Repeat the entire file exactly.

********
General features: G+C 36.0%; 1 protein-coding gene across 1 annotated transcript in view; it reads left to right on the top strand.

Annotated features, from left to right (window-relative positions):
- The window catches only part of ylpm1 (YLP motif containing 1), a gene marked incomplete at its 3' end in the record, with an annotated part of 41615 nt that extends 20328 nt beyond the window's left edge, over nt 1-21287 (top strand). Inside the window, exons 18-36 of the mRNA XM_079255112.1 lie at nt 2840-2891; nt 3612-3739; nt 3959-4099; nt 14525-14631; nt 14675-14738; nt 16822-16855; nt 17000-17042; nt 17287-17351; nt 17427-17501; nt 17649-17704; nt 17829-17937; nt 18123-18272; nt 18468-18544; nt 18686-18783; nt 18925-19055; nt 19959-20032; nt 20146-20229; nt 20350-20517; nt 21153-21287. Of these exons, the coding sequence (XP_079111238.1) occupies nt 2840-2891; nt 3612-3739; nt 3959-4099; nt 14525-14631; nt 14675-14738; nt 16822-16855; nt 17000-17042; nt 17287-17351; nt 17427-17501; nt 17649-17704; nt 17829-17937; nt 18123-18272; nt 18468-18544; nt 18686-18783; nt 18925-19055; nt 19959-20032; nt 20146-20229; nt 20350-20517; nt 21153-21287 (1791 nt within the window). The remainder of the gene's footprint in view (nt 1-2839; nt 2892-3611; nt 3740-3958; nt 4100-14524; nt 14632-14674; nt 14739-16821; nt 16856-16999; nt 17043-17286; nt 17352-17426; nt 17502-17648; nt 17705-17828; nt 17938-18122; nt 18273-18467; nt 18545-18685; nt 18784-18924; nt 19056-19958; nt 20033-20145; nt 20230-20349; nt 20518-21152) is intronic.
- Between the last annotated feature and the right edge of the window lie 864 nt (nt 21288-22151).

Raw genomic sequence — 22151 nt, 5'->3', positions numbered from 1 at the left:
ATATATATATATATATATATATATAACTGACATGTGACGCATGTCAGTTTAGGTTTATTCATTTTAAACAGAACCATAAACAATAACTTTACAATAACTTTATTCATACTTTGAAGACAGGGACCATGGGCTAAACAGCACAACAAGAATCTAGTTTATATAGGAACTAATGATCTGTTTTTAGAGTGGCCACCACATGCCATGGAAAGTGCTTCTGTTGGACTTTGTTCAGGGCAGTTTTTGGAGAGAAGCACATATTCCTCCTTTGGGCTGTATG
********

General features: G+C 36.0%; 1 protein-coding gene across 1 annotated transcript in view; it reads left to right on the top strand.

Annotated features, from left to right (window-relative positions):
- The window catches only part of ylpm1 (YLP motif containing 1), a gene marked incomplete at its 3' end in the record, with an annotated part of 41615 nt that extends 20328 nt beyond the window's left edge, over nt 1-21287 (top strand). Inside the window, exons 18-36 of the mRNA XM_079255112.1 lie at nt 2840-2891; nt 3612-3739; nt 3959-4099; nt 14525-14631; nt 14675-14738; nt 16822-16855; nt 17000-17042; nt 17287-17351; nt 17427-17501; nt 17649-17704; nt 17829-17937; nt 18123-18272; nt 18468-18544; nt 18686-18783; nt 18925-19055; nt 19959-20032; nt 20146-20229; nt 20350-20517; nt 21153-21287. Of these exons, the coding sequence (XP_079111238.1) occupies nt 2840-2891; nt 3612-3739; nt 3959-4099; nt 14525-14631; nt 14675-14738; nt 16822-16855; nt 17000-17042; nt 17287-17351; nt 17427-17501; nt 17649-17704; nt 17829-17937; nt 18123-18272; nt 18468-18544; nt 18686-18783; nt 18925-19055; nt 19959-20032; nt 20146-20229; nt 20350-20517; nt 21153-21287 (1791 nt within the window). The remainder of the gene's footprint in view (nt 1-2839; nt 2892-3611; nt 3740-3958; nt 4100-14524; nt 14632-14674; nt 14739-16821; nt 16856-16999; nt 17043-17286; nt 17352-17426; nt 17502-17648; nt 17705-17828; nt 17938-18122; nt 18273-18467; nt 18545-18685; nt 18784-18924; nt 19056-19958; nt 20033-20145; nt 20230-20349; nt 20518-21152) is intronic.
- Between the last annotated feature and the right edge of the window lie 864 nt (nt 21288-22151).

Raw genomic sequence — 22151 nt, 5'->3', positions numbered from 1 at the left:
ATATATATATATATATATATATATAACTGACATGTGACGCATGTCAGTTTAGGTTTATTCATTTTAAACAGAACCATAAACAATAACTTTACAATAACTTTATTCATACTTTGAAGACAGGGACCATGGGCTAAACAGCACAACAAGAATCTAGTTTATATAGGAACTAATGATCTGTTTTTAGAGTGGCCACCACATGCCATGGAAAGTGCTTCTGTTGGACTTTGTTCAGGGCAGTTTTTGGAGAGAAGCACATATTCCTCCTTTGGGCTGTATG